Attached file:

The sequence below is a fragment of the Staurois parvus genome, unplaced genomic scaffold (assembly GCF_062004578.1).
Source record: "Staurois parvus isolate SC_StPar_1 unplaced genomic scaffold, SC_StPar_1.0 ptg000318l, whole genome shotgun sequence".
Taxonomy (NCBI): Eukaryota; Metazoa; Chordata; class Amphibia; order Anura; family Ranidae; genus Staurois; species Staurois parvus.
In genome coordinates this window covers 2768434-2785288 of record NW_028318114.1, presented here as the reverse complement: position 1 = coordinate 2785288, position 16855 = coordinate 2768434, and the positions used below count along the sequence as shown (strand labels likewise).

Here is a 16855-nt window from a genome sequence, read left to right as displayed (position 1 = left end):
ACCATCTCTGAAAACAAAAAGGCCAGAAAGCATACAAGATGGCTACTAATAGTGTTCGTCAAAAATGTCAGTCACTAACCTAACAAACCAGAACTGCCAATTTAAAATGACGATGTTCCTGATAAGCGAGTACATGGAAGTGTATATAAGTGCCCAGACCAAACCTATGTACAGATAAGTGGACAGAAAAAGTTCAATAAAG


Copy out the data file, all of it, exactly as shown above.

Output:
The sequence below is a fragment of the Staurois parvus genome, unplaced genomic scaffold (assembly GCF_062004578.1).
Source record: "Staurois parvus isolate SC_StPar_1 unplaced genomic scaffold, SC_StPar_1.0 ptg000318l, whole genome shotgun sequence".
Taxonomy (NCBI): Eukaryota; Metazoa; Chordata; class Amphibia; order Anura; family Ranidae; genus Staurois; species Staurois parvus.
In genome coordinates this window covers 2768434-2785288 of record NW_028318114.1, presented here as the reverse complement: position 1 = coordinate 2785288, position 16855 = coordinate 2768434, and the positions used below count along the sequence as shown (strand labels likewise).

Here is a 16855-nt window from a genome sequence, read left to right as displayed (position 1 = left end):
ACCATCTCTGAAAACAAAAAGGCCAGAAAGCATACAAGATGGCTACTAATAGTGTTCGTCAAAAATGTCAGTCACTAACCTAACAAACCAGAACTGCCAATTTAAAATGACGATGTTCCTGATAAGCGAGTACATGGAAGTGTATATAAGTGCCCAGACCAAACCTATGTACAGATAAGTGGACAGAAAAAGTTCAATAAAG